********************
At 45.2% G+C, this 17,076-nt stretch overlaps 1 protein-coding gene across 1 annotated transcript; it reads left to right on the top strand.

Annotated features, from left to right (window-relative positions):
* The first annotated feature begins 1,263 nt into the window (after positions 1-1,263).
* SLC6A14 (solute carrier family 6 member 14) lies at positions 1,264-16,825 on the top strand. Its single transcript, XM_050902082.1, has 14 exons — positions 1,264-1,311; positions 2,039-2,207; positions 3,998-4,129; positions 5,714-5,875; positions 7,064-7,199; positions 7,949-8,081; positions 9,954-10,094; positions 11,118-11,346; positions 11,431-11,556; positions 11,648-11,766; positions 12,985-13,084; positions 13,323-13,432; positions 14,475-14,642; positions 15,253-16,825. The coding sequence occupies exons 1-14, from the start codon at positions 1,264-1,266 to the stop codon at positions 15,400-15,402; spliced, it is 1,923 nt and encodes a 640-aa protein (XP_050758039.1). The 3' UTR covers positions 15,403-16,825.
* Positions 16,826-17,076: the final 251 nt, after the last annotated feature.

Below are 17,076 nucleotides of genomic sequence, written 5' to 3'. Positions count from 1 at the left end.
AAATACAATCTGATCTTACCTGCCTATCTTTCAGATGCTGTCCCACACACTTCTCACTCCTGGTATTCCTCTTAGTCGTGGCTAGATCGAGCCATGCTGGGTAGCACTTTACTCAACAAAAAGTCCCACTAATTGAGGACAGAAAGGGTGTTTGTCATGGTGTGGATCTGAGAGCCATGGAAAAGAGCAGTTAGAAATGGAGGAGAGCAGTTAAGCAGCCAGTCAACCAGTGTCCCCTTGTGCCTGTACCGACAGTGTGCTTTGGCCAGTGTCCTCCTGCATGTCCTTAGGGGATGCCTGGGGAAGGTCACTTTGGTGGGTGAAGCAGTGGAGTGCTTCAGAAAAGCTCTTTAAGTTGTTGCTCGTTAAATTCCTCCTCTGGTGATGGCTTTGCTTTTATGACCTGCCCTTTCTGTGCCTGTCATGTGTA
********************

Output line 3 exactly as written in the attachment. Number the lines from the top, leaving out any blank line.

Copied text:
* The first annotated feature begins 1,263 nt into the window (after positions 1-1,263).